Focus Friday: Heavenscribe: Part Three

Share

By Christine Nolfi

Heavenscribe3Chapter One

Cinching the belt of her bathrobe around her waist, she appraised the figure strolling gracefully into the moonlight to reveal stature far beyond the human norm. The woman stood more than seven feet tall. A tunic of pale ivory dropped slightly past her knees. Silver tresses flowed past shoulders as square and powerful as a soldier’s.

This was no burglar searching for access to the house. The intrusion was crafted from supernatural means. Bel tried to make sense of her unexpected guest. Was this a spirit from a heavenly realm?

The example of surreal, feminine beauty indicated as much. Beneath the woman’s brown skin a watercolor of hues swirled together, hints of eggshell blue and verdigris mixed with dashes of sunset orange and a dark, stormy grey. On bare feet she took confident steps forward. With each step, small ovals of fluorescent green light flashed beneath her. Each blade of grass was lit from within by fabulous light.

Bel’s lips parted on a gasp. A subtle, silvery cast shimmered on the woman’s skin. The sparkling layer seemed composed of stardust gathered from the midnight blue rim of the universe, bits of winking light that once fired the most massive objects in creation, the stars set out in the heavens to wash away the ignorance of night. Bold and pure, the effect brought to mind the silver cast of the portal, a door open across space and time, which had enchantingly formed in Bel’s rose arbor earlier tonight.

Just a few hours ago, Bel had unwittingly conjured the portal with Zobie, her young friend, at her side. She’d done so by focusing on a heartfelt memory. In wonderment, they watched the rose arbor split into a series of prisms, one stacked before the next in a large rectangular array. In each prism, the growth of the climbing roses accelerated like an image on a movie reel slightly out of sync with the next. The plant’s various stages of growth, death and rebirth—the simultaneous, circular pattern of life—offered Bel the conclusion they had unhooked time. Fascinated, she traced her fingertips across the portal’s silvery rim. Contact with the gel-like substance made her feel impossibly good, as if she’d dipped her fingers in the waters of life.

Now, with the otherworldly presence gazing down at her, she again filled with a glorious surge of emotion. The euphoria provided a much-needed balm, subduing the anxiety skittering through her chest.

Light pooled beneath the stranger as she came to a standstill. Above her head, the breeze trembled like a lover’s sigh.

She said, “The fear is strong in you.”

Like the portal, her voice was composed of layers. If Bel weren’t standing with eyes wide open, she’d arrive at the erroneous conclusion several women were speaking in an uncanny harmony. The effect was baffling. It was also mesmerizing.

A nervous laugh escaped her lips. “I wasn’t expecting company in the middle of the night.”

“There’s nothing to fear. I am a mother, like you.”

“You are?”

Her visitor smiled. “You know my children well. They bring great pleasure to your kind.”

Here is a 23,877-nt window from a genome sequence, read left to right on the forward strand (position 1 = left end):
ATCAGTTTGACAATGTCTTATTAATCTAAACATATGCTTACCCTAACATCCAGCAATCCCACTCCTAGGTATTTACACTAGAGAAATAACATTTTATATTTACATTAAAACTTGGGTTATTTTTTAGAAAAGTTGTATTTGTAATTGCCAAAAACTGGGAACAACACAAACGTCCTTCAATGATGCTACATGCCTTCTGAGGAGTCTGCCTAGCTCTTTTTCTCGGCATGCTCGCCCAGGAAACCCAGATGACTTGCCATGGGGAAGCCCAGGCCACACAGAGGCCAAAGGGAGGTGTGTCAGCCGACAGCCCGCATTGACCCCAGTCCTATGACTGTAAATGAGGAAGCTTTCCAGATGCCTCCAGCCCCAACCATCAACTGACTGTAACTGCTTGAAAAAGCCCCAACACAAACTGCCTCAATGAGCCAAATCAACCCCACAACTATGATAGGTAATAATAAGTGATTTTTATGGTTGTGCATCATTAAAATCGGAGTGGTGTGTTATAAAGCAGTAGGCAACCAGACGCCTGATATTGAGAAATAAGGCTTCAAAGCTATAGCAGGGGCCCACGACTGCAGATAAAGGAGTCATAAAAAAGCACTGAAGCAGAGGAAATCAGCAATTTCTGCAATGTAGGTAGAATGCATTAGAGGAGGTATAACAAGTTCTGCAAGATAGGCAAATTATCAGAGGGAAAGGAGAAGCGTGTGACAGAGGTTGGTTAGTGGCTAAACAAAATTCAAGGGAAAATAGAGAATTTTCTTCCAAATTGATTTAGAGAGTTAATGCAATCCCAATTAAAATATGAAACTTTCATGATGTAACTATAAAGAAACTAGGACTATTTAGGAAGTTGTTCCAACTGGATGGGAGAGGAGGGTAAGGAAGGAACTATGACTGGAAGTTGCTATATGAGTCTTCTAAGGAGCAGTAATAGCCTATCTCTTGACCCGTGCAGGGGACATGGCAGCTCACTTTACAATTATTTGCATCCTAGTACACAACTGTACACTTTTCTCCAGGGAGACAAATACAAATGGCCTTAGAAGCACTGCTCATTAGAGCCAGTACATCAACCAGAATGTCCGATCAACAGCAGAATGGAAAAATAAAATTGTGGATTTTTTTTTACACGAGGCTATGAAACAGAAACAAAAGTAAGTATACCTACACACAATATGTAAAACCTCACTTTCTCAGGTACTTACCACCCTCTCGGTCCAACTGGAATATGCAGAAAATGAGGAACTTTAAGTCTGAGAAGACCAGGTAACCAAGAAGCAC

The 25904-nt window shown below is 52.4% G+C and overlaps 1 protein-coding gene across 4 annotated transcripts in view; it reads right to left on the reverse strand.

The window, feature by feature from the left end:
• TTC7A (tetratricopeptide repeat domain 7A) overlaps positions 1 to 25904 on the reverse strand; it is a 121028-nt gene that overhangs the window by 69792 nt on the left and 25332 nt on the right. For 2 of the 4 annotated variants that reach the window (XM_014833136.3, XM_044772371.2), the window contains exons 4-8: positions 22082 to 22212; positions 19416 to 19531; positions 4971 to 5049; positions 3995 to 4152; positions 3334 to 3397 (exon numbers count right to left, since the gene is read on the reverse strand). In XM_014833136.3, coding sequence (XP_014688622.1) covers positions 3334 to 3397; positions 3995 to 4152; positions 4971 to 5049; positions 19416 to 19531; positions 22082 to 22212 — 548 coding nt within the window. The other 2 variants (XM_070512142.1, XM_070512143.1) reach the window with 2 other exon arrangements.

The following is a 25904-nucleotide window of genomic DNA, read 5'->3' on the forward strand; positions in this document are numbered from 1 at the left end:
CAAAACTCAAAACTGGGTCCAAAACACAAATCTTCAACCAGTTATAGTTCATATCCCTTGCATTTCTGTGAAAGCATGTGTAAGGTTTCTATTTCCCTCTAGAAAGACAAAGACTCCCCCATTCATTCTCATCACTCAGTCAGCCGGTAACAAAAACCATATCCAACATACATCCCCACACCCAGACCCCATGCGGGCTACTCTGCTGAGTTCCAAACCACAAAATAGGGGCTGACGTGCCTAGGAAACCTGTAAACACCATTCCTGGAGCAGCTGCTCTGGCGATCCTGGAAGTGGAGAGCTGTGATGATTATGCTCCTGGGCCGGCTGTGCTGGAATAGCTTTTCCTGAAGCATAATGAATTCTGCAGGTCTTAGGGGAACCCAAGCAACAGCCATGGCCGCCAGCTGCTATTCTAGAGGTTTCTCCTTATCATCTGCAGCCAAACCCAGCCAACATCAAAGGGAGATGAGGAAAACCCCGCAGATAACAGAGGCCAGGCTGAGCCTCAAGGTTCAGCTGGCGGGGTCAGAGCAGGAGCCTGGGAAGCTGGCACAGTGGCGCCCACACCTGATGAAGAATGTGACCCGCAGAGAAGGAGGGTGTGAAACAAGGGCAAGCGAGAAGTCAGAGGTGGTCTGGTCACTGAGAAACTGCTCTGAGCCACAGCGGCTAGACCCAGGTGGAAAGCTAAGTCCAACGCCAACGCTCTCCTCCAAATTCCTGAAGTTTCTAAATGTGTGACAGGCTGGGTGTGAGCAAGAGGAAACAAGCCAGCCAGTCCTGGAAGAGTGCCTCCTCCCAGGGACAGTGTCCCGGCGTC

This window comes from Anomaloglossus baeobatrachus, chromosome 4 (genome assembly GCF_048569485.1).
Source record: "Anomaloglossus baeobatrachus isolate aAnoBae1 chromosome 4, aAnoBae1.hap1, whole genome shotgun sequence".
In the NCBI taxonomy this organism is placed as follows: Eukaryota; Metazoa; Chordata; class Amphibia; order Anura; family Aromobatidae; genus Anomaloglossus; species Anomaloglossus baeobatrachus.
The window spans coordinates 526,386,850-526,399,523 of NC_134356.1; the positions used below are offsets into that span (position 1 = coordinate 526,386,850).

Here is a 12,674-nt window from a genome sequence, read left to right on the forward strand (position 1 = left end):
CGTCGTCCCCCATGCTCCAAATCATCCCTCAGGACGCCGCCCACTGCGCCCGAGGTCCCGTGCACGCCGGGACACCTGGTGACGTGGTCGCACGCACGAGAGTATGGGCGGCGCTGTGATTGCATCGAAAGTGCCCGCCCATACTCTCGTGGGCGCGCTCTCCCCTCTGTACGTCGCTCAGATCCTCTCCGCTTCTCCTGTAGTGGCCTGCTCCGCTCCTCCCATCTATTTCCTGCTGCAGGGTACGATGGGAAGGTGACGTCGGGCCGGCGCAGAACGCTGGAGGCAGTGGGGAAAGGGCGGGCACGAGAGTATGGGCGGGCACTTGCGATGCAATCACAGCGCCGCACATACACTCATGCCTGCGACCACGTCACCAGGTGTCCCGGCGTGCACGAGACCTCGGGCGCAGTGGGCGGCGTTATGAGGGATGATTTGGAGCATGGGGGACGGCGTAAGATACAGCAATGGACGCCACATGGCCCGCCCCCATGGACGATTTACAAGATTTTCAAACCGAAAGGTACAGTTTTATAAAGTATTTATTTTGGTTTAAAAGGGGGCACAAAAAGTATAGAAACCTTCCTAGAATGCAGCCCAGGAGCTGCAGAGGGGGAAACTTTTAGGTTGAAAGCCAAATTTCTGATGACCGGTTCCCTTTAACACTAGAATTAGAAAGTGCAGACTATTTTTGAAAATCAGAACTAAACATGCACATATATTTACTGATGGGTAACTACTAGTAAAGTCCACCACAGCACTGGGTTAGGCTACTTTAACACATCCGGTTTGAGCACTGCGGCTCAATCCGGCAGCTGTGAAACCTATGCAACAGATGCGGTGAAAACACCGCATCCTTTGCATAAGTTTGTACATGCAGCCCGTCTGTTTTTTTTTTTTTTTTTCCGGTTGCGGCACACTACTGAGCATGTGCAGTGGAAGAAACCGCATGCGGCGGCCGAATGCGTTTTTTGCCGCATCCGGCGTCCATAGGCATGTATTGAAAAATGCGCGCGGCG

“I don’t understand,” Bel admitted.

“Do you know the stories from the dawn of your great civilizations? They are the same in the West as in the East.”

Bel frowned with confusion.

The spirit explained, “You are from the West. I will show you a story from your ancient times.”

The announcement sent a hush across the garden. The sense of expectancy calmed the trees, halting the slow flutter of their leaves. An owl hooted, signaling the change. Bel’s skin prickled, her eyes following the stranger’s right hand lifting into the air, the glittery hue of her skin growing brighter. The way she poised her finger on the night breeze suggested the channeling of great power. From the tip of her index finger, golden sparkles burst into being and formed a line. A mysterious energy sizzled and snapped. The air became a canvas she filled with sparkling lines.

About the Heavenscribe series

Zobie Marsh hides the fearsome talent of prophecy. Her decision to travel to South Carolina sets in motion Heavenscribe, a spiritual transformation devised by angels to aid a dying world. Bel Petersen seems to have it all: ample means, a loving marriage and a rewarding family life. A fatal car accident and a man’s dying words will lead her to Zobie, and reveal a spiritual awakening they must undertake together. If they fail, The Dimming will consume every human soul on the planet.

Available exclusively on Amazon.

About the Author

Nolfi Author Photo1Award-winning author Christine Nolfi provides readers with heartwarming and inspiring fiction. Her debut Treasure Me is a Next Generation Indie Awards finalist. The Midwest Book Review lists her books as “highly recommended” and her novels have enjoyed bestseller status. Look for her new series, Heavenscribe. Chat with her on Twitter at @christinenolfi and visit her at www.christinenolfi.com.

Visit her

 

 

Share

Four Bestselling Reads authors join the Lei Crime Kindle World

Share

LK2-image2

Toby Neal’s Lei Crime Kindle World gets bigger today, and she’s excited.

“Four of my fellow Bestselling Reads authors have jumped aboard the Lei Crime Series Kindle World, and have written wonderful novellas that expand the ‘world’ of my series,” Toby says.TobyNeal

Kindle Worlds is an Amazon initiative that allows authors to contribute to other writers’ fictional series. “And who wins? Everyone! I get to see my series go on, taken in new directions. Readers get more stories starring their favorite characters, and writers get to reap the fruits of their labor in a popular series that helps expose their work to loyal fans.